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  1. Holy Roman Empire - Wikipedia

    The Holy Roman Empire (Latin: Sacrum Imperium Romanum; German: Heiliges Römisches Reich), later referred to as the Holy Roman Empire of the German Nation, was a multi-ethnic complex of territories in Western and Central Europe that developed during the Early Middle Ages and continued until its dissolution in 1806 during the Napoleonic Wars.

  2. Holy Roman Empire - Simple English Wikipedia, the free ...

    The Holy Roman Empire (Latin: Sacrum Imperium Romanum; German: Heiliges Römisches Reich), occasionally but unofficially referred to as the Holy Roman Empire of the German Nation, was a group of regions and free cities in central Europe which all came under the rule of an emperor who was elected by the princes and magistrates of the regions and cities within the empire.

  3. Holy Roman Emperor - Wikipedia

    The Holy Roman Emperor, originally and officially the Emperor of the Romans (Latin: Imperator Romanorum) during the middle ages, and also known as the German-Roman Emperor since the early modern period (German: Römisch-deutscher Kaiser, lit. 'Roman-German emperor'), was the supreme head of state and ruler of the Holy Roman Empire.

    • 6 August 1806
    • Charlemagne (AD 800 formation), Otto the Great (AD 962 formation)
    • 25 December 800 /, 2 February 962
    • Francis II
  4. Portal:Holy Roman Empire - Wikipedia

    Holy Roman Empire task force History of the Holy Roman Empire The Holy Roman Empire portal gives an overview of events from about 900 to 1806, that affected the territories of the Empire and its leading aristocratic families.

  5. Category:Holy Roman Empire - Simple English Wikipedia, the ...

    Wikimedia Commons has media related to Holy Roman Empire. Holy Roman Empire (962-1806).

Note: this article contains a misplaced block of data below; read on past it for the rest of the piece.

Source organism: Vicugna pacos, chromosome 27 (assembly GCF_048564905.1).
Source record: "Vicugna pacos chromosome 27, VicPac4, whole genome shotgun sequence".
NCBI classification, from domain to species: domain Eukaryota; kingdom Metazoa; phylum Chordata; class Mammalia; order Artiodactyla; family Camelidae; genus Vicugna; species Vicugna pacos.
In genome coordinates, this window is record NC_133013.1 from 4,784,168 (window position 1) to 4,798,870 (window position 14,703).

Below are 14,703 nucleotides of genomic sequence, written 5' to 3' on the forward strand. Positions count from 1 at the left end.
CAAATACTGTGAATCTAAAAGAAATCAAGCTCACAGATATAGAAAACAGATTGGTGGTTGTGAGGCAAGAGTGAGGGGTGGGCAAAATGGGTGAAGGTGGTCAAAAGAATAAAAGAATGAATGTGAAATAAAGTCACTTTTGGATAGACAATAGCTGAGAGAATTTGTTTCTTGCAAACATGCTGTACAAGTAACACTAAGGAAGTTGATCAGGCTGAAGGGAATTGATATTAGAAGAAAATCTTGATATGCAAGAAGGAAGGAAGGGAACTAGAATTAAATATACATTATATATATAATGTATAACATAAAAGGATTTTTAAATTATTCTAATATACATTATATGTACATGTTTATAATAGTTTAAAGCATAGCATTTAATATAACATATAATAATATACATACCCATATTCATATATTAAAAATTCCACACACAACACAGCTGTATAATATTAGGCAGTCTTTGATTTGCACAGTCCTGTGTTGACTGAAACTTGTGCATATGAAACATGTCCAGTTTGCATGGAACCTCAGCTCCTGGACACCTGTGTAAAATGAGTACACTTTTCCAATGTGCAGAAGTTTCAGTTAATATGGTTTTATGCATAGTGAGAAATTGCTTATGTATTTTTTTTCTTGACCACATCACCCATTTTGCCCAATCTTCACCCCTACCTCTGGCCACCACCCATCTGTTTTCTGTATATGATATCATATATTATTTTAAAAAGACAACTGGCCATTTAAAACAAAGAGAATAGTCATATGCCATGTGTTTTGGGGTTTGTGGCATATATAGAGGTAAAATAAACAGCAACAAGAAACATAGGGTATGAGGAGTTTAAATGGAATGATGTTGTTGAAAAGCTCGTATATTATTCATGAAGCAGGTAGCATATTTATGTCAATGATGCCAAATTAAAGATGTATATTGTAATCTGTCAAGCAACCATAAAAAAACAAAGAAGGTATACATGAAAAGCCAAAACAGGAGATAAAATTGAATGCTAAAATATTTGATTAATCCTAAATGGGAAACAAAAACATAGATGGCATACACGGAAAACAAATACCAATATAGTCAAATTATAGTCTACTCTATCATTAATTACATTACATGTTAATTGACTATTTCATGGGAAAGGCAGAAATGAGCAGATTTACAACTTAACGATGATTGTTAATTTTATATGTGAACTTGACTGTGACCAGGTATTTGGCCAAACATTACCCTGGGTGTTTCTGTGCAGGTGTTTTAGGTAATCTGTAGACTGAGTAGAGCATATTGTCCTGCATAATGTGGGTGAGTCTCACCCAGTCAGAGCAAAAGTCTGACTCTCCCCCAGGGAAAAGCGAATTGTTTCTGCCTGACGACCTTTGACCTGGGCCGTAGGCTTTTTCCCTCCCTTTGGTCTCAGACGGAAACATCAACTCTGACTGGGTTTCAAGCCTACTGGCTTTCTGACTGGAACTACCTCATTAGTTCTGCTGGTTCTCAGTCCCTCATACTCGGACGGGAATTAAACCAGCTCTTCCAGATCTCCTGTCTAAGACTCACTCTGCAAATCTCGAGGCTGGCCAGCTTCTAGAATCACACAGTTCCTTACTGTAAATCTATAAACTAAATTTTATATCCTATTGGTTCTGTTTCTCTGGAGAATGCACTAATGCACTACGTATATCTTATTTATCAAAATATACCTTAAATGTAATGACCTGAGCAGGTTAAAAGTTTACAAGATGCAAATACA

6. Dissolution of the Holy Roman Empire - Wikipedia
    • Overview
    • Background
    • Wars with France and Napoleon
    • Formation of the Confederation of the Rhine
    • Abdication of Francis II
    • Aftermath

    The dissolution of the Holy Roman Empire occurred de facto on 6 August 1806, when the last Holy Roman Emperor, Francis II of the House of Habsburg-Lorraine, abdicated his title and released all imperial states and officials from their oaths and obligations to the empire. Since the Middle Ages, the Holy Roman Empire had been recognized by Western Europeans as the legitimate continuation of the ancient Roman Empire due to its emperors having been proclaimed as Roman emperors by the papacy. Through

    The defining characteristic of the Holy Roman Empire was the idea that the Holy Roman Emperor represented the leading monarch in Europe and that their empire was the one true continuation of the Roman Empire of Antiquity, through proclamation by the popes in Rome. It was the firm

    By the 18th century, the contemporary views of the Holy Roman Empire were far from universally positive. There was a widespread idea that the empire was "sick" in some capacity, for instance the bookseller and publisher Johann Heinrich Zedler mentions the "state illnesses of the

    Although the forces of the French First Republic overran and occupied the Netherlands in 1792, the Holy Roman Empire was defending itself quite well until Prussia abandoned the war effort to focus its attention on its Polish territories, taking the resources and military strength

    The head of the French republic, Napoleon, assumed the title "Emperor of the French" in 1804. Among others, one of the important figures attending the coronation was Pope Pius VII, probably fearing that Napoleon planned to conquer the Papal States. Pius VII was aware that Napoleo

    Francis II proclaimed himself as Emperor of Austria on 11 August 1804, in addition to already being the Holy Roman Emperor. Cobenzl advised that a separate hereditary Austrian title would also allow the Habsburg to maintain parity with other rulers and ensure elections to the pos

    Throughout the first half of 1806, Bavaria, Baden and Württemberg attempted to steer an independent course between the demands of the empire and Napoleon. In April 1806, Napoleon sought a treaty whereby the three states would ally themselves to France in perpetuity while forswearing participation in future Reichskriege and submitting to a commission de méditation under his presidency to resolve their disputes. Despite all of this, they were to remain members of the empire. Württemberg ...